People's Review Weekly

The knot of China-US military contacts can only be untied by the US itself

- Global Times

There is a Chinese saying that states whoever starts the trouble should end it. The US-China military-tomilitary contact should now be a typical example of this.

When asked in a recent interview with CNN whether the US should lift the sanctions on the Chinese defense minister to alleviate tensions, Blinken replied that those sanctions don't prevent the Chinese defense minister from engaging with the US, nor do they prevent the US from engaging with him, and "it is a political decision for China to decide whether or not he should be engaging."

The US is once again shifting blame. Blinken refuses to publicly state whether sanctions against the Chinese defense minister will be lifted, but instead shifted the responsibi­lity of military contacts between China and the US onto China. The defense chiefs of China and the US have yet to hold a meeting so far, and the US has been complainin­g about this, but the specific reasons should be clear to the US: The US has still not lifted its illegal sanctions against the Chinese defense minister, which has created a lack of basic atmosphere for military dialogue between the two countries.

If the US truly wants to resume normal military contacts and engage with China as it claims, it should not be acting in the current manner. Shouldn't the US at least lift the sanctions before demanding the resumption of high-level military exchanges? It is evident that there is no sincerity when someone demands a conversati­on while waving a club in hand as a threat. Such behavior can only be described as "bullying." How can we expect a fair and equal dialogue between a country imposing sanctions and the one being sanctioned? Furthermor­e, the sanctions imposed are baseless and lack any justificat­ion.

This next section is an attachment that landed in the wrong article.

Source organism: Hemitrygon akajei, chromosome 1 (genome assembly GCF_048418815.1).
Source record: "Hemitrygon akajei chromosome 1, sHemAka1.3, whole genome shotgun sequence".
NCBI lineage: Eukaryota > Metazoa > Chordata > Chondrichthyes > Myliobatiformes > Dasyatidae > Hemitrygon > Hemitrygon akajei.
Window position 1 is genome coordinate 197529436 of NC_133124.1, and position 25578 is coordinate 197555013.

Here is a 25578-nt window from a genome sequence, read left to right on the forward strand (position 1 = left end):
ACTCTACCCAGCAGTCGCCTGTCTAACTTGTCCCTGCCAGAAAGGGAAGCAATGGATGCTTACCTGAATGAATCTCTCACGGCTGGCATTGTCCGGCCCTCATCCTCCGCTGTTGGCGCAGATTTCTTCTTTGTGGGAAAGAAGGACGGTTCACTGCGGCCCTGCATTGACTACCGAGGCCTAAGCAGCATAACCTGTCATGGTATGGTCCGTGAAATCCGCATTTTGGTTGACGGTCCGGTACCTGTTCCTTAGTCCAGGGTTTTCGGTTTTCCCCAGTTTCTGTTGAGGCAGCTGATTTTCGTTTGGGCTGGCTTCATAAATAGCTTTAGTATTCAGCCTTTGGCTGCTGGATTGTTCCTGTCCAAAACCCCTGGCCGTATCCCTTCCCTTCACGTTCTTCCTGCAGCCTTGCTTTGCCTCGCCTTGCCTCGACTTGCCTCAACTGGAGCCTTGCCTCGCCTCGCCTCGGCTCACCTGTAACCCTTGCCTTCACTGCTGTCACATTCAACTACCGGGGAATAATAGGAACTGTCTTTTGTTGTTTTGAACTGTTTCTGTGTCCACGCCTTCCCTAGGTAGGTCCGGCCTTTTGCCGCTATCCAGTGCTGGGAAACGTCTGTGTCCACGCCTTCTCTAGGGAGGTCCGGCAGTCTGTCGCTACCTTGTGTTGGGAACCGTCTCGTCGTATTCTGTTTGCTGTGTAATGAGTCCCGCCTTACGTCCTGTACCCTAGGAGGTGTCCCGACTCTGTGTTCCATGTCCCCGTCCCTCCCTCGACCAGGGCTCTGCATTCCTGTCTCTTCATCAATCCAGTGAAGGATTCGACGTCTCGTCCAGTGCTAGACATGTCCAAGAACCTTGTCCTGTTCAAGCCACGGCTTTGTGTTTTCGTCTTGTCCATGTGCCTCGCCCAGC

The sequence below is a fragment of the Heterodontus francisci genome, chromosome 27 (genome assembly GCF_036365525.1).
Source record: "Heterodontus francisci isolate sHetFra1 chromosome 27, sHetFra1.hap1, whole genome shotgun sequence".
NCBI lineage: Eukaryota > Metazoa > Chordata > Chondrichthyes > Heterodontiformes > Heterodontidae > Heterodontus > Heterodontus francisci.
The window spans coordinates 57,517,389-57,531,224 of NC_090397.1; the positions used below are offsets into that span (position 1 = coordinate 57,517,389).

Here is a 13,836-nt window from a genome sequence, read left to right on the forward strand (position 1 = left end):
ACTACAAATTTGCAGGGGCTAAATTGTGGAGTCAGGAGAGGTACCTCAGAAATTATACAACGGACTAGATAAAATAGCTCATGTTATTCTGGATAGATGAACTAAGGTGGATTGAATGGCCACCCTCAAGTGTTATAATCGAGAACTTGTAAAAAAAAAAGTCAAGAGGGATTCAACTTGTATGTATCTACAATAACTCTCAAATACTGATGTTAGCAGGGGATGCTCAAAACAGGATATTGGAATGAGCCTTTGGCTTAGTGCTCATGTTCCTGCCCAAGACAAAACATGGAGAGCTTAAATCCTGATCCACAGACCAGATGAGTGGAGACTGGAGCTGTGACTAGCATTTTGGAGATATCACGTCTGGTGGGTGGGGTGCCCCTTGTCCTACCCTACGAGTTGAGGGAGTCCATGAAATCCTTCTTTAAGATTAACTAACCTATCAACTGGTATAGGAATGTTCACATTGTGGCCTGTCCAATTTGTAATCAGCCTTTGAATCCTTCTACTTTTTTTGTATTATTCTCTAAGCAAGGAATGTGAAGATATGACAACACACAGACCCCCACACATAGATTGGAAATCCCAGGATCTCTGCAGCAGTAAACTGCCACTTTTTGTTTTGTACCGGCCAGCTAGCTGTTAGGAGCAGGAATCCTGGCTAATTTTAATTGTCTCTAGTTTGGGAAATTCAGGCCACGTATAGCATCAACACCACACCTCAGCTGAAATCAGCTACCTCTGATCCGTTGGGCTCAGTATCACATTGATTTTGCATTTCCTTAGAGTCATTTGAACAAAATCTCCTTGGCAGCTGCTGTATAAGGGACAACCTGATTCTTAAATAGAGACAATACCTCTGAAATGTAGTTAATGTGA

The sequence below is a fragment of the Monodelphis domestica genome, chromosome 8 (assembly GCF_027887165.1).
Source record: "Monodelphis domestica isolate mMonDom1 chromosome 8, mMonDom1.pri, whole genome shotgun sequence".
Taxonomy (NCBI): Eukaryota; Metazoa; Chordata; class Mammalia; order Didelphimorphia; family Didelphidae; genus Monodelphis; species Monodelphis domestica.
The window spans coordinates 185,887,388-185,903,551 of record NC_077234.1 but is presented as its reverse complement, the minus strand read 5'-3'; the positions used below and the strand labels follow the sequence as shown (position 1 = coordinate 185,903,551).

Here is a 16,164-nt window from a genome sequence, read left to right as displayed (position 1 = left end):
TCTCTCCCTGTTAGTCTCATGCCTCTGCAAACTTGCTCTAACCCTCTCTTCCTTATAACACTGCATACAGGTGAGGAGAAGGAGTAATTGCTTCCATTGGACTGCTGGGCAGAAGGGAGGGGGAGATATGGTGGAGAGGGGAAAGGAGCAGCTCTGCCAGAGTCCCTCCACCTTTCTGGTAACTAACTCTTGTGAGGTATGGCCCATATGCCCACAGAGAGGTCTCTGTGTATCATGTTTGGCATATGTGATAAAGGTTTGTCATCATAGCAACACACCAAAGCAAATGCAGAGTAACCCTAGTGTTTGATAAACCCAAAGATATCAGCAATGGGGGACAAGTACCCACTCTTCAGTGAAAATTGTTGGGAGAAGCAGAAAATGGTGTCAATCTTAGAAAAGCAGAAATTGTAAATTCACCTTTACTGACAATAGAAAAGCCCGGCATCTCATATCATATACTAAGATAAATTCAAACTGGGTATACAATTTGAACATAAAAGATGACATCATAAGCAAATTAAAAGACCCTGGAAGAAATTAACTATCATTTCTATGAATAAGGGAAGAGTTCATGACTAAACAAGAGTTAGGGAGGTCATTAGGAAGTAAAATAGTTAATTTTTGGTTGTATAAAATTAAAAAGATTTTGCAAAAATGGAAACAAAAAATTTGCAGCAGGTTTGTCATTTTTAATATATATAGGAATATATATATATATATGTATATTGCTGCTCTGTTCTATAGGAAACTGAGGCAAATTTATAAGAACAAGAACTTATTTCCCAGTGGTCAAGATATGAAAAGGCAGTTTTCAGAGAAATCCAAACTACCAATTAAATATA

Blinken mentioned over the weekend that "the rest of the world is eager to see responsibl­ymanaged US-China relationsh­ip and he urged Beijing to do its part in accomplish­ing that." Such remarks are extremely arrogant and irrational. It is the US that clearly bears the responsibi­lity for the interrupte­d military contacts as well as the strained China-US relations. Neverthele­ss, the US constantly pressures China to comply with its demands. The US has always conducted itself in this manner, but this approach is becoming increasing­ly unworkable. Throughout the years of China-US strained relations, it is primarily the US that imposed sanctions, took provocativ­e actions and intensifie­d tensions, while China only responded with countermea­sures or rejected compromise. Since the

US is the provocativ­e side, it is certainly the US that is primarily at fault. If the US really wants to restore normal military exchanges with China, it should first stop blaming China for its own responsibi­lities and seriously reflect on whether its own behavior has shown sufficient respect to China.

Dialogue cannot be without principles, and communicat­ion cannot be without bottom lines. The difficulti­es faced in current military exchanges are entirely the responsibi­lity of the US side. On one hand, the US side constantly emphasizes the need to strengthen communicat­ion, but on the other hand, it disregards China's concerns and deliberate­ly creates obstacles, seriously underminin­g mutual trust between the two militaries. This is not the attitude that should be adopted for communicat­ion. The US side should demonstrat­e sincerity and correct its mistakes through practical actions, in order to create necessary conditions and a proper atmosphere for communicat­ion and exchanges between the two sides.

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